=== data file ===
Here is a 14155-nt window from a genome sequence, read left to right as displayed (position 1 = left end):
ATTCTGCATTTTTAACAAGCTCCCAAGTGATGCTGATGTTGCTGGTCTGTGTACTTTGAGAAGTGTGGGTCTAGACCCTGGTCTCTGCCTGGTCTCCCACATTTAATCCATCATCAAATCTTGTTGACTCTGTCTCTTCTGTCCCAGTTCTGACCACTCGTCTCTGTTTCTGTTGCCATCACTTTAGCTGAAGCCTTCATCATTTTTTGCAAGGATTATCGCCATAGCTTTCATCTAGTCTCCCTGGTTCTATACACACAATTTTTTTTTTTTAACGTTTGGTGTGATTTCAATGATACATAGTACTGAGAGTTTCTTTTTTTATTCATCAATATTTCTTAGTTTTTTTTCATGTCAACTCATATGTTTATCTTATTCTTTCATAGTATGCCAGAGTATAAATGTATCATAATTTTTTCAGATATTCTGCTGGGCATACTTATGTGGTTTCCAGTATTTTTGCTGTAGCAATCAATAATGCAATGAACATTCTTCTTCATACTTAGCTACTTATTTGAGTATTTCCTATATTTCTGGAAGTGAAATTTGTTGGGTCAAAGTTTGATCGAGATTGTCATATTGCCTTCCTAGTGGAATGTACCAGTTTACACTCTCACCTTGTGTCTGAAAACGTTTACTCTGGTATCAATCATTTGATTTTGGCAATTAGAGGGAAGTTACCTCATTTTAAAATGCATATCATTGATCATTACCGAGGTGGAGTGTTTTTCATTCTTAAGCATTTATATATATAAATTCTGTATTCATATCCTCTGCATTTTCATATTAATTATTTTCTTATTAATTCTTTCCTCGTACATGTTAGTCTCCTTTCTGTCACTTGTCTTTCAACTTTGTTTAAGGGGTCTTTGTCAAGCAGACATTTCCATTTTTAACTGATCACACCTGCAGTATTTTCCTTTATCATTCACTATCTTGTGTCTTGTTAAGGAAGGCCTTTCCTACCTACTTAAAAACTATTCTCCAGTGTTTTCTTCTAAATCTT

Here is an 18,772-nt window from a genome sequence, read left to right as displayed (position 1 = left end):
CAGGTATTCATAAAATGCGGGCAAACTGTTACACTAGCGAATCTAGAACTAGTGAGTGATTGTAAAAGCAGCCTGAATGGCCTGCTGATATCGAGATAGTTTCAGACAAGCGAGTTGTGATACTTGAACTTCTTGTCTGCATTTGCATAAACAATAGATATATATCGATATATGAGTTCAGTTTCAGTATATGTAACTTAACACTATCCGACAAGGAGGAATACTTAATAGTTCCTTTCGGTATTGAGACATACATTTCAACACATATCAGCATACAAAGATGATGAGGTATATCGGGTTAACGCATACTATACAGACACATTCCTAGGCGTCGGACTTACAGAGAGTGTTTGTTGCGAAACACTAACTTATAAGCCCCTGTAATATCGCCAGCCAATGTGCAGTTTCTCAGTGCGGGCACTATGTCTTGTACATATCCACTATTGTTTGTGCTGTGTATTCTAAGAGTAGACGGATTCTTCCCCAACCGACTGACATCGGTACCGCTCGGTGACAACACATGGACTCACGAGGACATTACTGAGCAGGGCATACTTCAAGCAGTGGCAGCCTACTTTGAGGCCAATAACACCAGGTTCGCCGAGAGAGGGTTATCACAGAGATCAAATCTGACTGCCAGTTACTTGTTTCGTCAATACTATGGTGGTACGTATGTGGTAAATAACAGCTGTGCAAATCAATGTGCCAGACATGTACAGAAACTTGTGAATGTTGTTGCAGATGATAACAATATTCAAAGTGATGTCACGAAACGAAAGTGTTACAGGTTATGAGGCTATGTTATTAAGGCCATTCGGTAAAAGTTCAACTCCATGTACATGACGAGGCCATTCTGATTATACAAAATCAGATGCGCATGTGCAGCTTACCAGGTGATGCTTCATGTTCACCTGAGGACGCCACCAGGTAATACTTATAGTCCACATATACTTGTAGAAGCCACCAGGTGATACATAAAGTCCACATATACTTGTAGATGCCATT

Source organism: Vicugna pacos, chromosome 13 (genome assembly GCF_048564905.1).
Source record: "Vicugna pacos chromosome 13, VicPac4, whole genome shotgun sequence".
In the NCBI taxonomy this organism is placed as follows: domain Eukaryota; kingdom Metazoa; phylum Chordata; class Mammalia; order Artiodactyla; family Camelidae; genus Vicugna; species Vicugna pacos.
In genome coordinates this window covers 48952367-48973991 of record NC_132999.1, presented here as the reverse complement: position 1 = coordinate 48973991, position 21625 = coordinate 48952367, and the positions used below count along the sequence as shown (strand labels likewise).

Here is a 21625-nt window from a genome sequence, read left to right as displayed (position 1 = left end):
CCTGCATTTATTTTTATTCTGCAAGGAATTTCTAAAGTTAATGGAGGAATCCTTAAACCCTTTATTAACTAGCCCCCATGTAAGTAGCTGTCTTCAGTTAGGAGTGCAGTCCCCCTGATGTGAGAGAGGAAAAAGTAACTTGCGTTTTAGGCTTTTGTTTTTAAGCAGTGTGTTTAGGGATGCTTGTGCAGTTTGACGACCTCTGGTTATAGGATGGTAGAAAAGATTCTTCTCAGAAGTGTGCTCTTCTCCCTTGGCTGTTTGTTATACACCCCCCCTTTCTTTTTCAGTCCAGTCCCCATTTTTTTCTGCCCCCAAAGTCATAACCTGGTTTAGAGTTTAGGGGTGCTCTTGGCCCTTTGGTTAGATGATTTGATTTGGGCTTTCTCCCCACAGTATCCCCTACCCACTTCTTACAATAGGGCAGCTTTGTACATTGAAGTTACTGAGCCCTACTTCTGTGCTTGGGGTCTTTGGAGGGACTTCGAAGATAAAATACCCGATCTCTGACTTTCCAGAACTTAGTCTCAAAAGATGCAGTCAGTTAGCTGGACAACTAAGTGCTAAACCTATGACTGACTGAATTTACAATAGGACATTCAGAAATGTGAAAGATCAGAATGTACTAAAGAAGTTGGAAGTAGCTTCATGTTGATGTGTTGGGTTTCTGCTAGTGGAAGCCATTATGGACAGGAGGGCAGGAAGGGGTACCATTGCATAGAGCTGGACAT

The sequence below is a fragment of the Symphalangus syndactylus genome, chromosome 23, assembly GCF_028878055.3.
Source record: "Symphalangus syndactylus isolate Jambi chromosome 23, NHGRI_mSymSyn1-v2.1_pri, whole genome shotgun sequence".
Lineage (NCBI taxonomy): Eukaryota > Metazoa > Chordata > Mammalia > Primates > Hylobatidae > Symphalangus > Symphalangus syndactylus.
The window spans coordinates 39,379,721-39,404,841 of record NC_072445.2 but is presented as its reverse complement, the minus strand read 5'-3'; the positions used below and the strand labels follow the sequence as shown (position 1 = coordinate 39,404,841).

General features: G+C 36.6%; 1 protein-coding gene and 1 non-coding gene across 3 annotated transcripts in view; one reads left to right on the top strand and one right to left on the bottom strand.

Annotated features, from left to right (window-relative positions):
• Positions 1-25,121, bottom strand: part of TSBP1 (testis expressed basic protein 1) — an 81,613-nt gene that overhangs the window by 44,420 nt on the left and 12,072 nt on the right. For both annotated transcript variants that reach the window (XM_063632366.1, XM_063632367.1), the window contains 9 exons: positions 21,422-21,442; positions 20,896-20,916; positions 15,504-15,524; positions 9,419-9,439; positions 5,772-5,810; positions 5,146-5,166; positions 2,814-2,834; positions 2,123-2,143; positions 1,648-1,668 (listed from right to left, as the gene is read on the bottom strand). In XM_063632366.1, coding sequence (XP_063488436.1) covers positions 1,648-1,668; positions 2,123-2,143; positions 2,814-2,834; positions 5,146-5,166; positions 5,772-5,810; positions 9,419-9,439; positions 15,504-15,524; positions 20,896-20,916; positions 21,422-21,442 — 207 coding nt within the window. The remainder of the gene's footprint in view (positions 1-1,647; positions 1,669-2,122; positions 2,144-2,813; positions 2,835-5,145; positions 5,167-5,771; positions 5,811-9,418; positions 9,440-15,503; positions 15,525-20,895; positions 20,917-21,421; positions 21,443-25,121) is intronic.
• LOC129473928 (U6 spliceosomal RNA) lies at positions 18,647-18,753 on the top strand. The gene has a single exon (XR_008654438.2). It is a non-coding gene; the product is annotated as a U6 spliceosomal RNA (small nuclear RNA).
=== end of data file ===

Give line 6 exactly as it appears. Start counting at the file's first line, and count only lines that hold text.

Source record: "Vicugna pacos chromosome 13, VicPac4, whole genome shotgun sequence".